Dissertation/Thesis Abstract

Calcium Carbonate Formation in Energy-Related Subsurface Environments and Engineered Systems
by Li, Qingyun, Ph.D., Washington University in St. Louis, 2016, 251; 10154786
Abstract (Summary)

Geologic CO2 sequestration (GCS) in subsurface saline aquifers is a promising strategy to mitigate climate change caused by increasing anthropogenic CO2 emissions from energy production. At GCS sites, interactions between fluids and geomedia are important because they can affect CO2 trapping efficiency and the safety of CO2 storage. These interactions include the dissolution and precipitation of minerals. One of the most important minerals is calcium carbonate, because it can permanently trap CO2. In this work, Portland cement was used as a model geomedium to investigate the chemical reactions, mechanical alterations, transport of reactive fluids, and the interplay of all these aspects. (Abstract shortened by ProQuest.)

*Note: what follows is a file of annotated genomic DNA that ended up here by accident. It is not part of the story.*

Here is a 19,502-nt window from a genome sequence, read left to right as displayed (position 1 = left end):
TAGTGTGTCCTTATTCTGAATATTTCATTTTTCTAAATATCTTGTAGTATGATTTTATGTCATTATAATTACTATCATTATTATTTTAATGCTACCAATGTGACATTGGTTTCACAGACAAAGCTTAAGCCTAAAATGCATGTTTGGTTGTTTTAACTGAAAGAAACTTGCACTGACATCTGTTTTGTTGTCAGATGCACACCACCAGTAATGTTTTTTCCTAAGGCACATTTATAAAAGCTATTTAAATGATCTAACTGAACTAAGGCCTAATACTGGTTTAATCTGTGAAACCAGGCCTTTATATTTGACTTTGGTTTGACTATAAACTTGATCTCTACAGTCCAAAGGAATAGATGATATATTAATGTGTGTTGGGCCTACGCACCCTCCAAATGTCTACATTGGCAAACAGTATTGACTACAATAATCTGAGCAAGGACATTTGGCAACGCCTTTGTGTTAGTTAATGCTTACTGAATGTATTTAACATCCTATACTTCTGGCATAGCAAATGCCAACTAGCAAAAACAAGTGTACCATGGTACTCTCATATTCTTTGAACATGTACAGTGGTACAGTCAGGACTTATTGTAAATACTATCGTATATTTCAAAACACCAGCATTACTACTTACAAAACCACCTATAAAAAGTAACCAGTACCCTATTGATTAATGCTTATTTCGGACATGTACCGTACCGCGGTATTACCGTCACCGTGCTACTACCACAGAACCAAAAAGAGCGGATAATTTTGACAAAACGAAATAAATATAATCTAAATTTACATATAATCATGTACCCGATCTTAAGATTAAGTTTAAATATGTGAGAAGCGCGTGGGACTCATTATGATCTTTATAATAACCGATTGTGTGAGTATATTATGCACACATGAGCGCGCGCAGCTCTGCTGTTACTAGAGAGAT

Indexing (document details)
Advisor: Jun, Young-Shin
Commitee: Flores, Katharine M., Fortner, John D., Giammar, Daniel E., Steefel, Carl I., Zhang, Fuzhong
School: Washington University in St. Louis
Department: Energy, Environmental and Chemical Engineering
School Location: United States -- Missouri
Source: DAI-B 78/01(E), Dissertation Abstracts International
Subjects: Environmental Geology, Environmental engineering
Keywords: Calcium carbonate, Climate change, Geologic co2 sequestration, Nucleation, Reactive transport modeling, Wellbore cement
Publication Number: 10154786
ISBN: 978-1-369-09879-2
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